The sync process is a lot easier, and while the charging stand is hardly childproof (a simple bump will have your headset tumbling), it serves the purpose without being too unsightly. The headset itself, unfortunately, is both heavy and intimidating. And by that, we mean large. Having ample padding around the top edge and on the ear cups is certainly appreciated, but unless you have a rather sizable noggin, you’ll most likely wonder how on Earth to adjust the band down. We’ve never had any issues with the sizing on any prior headset tech gadgets, but the Chimaera essentially swallowed our head, and with no way to extend the band tighter (there’s only ten notches of extension — you know, for Goliath’s intense gaming sessions), we were left in an uncomfortable pinch.

In all seriousness, we’d recommend stopping by a retail shop and trying these on before buying — it’s hard to imagine them not being too large for a huge swath of people. In an attempt to make the most of it, we kept ’em loosely draped around our skull for a bit of gaming, and while the wireless performance was stellar, we found the 3.5mm headphone input to be (also) a bit on the large side. We tried three different cables, and all of them just felt a wee bit loose. No connection troubles were noticed, but it still managed to get under our skin. Audio quality was above-average for wireless gaming headsets, but these tech gadgets certainly won’t be your go-to cans when it comes time to sink back into a sofa and enjoy an album. The lows were definitely accentuated, likely to enhance explosions often felt in first-person shooters, and we’re guessing that everything’s equalized to best suit movies and games, not music.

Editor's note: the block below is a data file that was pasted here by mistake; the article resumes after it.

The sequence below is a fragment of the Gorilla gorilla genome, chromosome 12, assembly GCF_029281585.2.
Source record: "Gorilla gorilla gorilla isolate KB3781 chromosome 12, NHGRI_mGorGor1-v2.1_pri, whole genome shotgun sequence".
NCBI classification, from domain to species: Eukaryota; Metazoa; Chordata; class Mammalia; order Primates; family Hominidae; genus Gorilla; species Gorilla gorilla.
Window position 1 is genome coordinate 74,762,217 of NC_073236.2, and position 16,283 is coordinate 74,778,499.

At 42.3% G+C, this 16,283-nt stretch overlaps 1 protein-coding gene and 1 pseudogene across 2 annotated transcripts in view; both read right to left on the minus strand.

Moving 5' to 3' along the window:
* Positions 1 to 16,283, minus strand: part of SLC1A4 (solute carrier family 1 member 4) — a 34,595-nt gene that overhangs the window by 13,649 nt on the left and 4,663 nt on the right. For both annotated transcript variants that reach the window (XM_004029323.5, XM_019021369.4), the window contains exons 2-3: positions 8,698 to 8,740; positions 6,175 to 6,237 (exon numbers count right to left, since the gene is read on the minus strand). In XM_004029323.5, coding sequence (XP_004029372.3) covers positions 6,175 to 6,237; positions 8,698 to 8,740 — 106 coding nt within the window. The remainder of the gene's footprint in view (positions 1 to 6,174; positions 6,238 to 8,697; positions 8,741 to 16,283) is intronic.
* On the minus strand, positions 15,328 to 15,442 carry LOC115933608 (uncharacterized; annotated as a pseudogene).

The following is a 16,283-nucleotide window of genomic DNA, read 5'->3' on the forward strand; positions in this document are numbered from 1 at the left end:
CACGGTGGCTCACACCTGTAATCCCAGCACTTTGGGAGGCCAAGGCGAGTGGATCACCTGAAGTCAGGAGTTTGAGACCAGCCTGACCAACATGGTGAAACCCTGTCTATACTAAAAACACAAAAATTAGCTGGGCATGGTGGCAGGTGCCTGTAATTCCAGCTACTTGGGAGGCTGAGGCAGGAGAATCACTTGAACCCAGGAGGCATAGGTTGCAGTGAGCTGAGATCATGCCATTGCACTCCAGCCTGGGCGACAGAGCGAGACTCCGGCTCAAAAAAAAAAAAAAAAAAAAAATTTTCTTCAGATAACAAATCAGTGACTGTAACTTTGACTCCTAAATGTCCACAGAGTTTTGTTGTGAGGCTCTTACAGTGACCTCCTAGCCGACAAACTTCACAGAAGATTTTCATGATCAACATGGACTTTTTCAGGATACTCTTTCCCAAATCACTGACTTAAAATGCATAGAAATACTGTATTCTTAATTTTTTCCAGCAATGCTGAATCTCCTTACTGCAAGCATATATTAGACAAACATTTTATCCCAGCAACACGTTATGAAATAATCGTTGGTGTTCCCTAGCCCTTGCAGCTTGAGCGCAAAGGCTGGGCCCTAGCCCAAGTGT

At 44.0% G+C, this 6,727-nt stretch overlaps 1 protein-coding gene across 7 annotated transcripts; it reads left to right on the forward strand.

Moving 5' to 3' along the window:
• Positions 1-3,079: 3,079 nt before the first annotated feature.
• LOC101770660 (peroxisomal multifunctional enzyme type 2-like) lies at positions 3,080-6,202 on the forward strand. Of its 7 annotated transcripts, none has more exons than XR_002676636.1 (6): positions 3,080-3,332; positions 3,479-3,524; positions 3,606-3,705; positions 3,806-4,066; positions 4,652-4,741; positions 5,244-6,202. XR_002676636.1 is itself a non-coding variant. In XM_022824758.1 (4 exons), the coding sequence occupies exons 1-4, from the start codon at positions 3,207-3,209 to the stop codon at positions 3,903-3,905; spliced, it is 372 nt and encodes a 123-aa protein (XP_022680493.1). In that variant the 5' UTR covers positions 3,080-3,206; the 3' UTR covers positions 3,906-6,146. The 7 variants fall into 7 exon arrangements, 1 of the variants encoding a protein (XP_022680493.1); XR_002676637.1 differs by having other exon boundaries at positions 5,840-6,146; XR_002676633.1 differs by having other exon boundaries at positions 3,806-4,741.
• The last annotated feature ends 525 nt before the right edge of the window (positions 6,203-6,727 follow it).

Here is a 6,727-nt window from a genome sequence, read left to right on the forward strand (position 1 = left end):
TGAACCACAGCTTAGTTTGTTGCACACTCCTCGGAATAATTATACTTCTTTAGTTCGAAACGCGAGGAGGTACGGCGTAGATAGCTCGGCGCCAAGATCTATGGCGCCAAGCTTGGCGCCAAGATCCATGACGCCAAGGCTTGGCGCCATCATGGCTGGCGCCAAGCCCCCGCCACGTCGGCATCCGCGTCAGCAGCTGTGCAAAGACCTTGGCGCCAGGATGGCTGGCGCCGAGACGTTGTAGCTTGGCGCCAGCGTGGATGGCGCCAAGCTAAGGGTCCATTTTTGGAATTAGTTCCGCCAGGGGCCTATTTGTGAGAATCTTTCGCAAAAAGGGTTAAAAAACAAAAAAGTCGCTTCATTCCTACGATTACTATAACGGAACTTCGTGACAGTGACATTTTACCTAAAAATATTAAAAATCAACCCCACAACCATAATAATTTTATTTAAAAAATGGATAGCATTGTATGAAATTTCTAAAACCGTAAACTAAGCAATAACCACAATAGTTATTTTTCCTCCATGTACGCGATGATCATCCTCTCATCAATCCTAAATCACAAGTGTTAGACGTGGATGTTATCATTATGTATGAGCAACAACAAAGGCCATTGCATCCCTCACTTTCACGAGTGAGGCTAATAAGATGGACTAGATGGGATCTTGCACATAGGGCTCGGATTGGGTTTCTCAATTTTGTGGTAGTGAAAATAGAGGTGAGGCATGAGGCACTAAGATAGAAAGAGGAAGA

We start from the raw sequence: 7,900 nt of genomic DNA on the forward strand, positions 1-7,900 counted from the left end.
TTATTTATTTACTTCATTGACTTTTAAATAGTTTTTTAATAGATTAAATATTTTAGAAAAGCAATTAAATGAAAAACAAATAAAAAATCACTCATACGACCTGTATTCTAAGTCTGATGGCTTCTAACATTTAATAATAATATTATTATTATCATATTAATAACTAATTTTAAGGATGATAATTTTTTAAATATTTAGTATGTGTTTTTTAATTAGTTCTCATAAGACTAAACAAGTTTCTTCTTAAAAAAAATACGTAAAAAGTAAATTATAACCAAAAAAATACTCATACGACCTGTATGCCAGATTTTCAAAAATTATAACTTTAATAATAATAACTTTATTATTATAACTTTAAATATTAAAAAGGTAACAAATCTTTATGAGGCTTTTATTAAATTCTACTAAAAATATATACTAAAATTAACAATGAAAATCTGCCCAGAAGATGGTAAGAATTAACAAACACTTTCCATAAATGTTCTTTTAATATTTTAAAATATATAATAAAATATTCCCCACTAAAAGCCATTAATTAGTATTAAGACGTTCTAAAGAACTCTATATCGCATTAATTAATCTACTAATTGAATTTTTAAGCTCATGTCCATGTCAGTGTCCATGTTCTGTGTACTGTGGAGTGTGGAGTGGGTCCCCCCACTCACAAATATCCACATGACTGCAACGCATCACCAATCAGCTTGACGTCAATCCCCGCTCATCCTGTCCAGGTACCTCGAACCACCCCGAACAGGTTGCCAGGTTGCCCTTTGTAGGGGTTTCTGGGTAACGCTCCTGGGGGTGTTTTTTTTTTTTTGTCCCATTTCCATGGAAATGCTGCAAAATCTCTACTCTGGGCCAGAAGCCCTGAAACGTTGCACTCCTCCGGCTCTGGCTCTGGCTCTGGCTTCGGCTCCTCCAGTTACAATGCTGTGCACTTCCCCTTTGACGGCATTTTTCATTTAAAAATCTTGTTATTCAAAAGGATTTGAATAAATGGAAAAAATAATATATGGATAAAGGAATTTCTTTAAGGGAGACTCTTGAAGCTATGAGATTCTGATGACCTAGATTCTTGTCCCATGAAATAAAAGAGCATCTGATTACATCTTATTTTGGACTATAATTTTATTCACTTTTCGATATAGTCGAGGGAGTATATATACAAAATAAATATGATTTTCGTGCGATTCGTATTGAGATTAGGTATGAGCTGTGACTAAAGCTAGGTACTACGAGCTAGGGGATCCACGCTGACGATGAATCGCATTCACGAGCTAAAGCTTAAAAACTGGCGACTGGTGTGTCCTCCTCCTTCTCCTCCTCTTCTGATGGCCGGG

The fold-down boom mic was perfectly positioned, and our chats soared through loud and clear; we couldn’t help but long for a USB connection option in order to use this as a Skype headset in a pinch, but alas, no such luck. All told, the Chimaera feels like a solid product that wasn’t exactly executed to perfection — the large, bulky design turned us off right away, and the shoddy 3.5mm input didn’t do much to rebuild that lost confidence. At $129.99, you’ve simply too many other options from the likes of Turtle Beach and SteelSeries (just to name a couple), and unless your cranium is larger than most, you’ll probably have no choice but to pass this one by.

Source from Engadget

Audio-Technica ATH-ANC23 noise-canceling earbuds now shipping

1 Apr

Audio-Technica’s ATH-ANC32 noise-canceling earbuds are now available, featuring an inline volume control and active noise cancellation circuitry.

Audio gear maker Audio-Technica is looking to step up its game in the consumer headphone arena, announcing that its new ATH-ANC23 QuietPoint active noise-canceling earbuds are now available online and via retailers. The electronic gadgets of ATH-ANC23′s feature an inline volume control that can be used with any sound source, along with active noise cancellation circuitry that generates interference to block out background noise so users can enjoy their music without blasting their heads apart. The earbuds also feature “Comply Foam Tips” in small, medium, and large sizes that sport a patented memory foam design that comfortably seals off the ear canal to make the noise-cancellation technology more effective.